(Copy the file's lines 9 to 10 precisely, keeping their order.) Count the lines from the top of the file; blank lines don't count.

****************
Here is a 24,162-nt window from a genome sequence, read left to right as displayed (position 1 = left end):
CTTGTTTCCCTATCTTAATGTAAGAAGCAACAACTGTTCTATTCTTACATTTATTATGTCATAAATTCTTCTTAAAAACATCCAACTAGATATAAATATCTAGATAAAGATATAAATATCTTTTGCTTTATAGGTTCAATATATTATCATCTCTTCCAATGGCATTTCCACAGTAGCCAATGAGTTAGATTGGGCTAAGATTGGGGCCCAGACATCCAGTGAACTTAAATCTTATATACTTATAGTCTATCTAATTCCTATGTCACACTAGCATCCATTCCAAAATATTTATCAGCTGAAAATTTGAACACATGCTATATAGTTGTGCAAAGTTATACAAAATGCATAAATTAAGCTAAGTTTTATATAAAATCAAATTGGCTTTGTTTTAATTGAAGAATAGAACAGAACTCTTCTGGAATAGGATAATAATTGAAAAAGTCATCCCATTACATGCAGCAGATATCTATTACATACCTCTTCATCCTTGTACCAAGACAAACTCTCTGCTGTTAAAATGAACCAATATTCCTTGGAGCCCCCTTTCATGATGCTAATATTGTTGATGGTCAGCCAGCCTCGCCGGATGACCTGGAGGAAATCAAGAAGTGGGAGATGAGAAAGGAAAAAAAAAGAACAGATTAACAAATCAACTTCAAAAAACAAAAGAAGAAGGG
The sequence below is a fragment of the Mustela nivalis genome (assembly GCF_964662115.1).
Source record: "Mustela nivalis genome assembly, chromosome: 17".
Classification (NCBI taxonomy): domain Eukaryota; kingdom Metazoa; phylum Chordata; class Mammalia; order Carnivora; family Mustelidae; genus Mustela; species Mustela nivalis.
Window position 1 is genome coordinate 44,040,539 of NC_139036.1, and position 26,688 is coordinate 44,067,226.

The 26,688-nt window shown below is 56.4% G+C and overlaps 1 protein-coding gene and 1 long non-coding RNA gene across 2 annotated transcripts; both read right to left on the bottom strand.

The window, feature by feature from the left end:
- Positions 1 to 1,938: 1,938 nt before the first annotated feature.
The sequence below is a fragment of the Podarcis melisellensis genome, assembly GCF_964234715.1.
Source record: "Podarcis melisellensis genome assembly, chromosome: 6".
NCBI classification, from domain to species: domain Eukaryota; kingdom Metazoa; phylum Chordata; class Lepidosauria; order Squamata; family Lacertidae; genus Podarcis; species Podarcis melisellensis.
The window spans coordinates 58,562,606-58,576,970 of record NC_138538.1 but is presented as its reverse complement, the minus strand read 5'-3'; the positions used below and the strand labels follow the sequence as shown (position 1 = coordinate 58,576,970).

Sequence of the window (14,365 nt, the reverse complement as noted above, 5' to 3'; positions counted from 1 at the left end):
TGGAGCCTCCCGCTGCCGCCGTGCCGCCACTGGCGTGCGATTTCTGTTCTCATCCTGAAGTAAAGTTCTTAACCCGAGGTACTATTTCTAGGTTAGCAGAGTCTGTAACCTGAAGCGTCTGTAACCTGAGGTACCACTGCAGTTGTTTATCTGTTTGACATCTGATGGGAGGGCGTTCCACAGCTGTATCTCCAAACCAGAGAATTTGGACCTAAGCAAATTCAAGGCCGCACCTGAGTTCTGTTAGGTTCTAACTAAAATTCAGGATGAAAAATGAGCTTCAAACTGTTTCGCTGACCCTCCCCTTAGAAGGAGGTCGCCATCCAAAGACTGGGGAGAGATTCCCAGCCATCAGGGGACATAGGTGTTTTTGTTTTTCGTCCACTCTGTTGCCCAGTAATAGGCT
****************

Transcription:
- Positions 1 to 1,938: 1,938 nt before the first annotated feature.
The sequence below is a fragment of the Podarcis melisellensis genome, assembly GCF_964234715.1.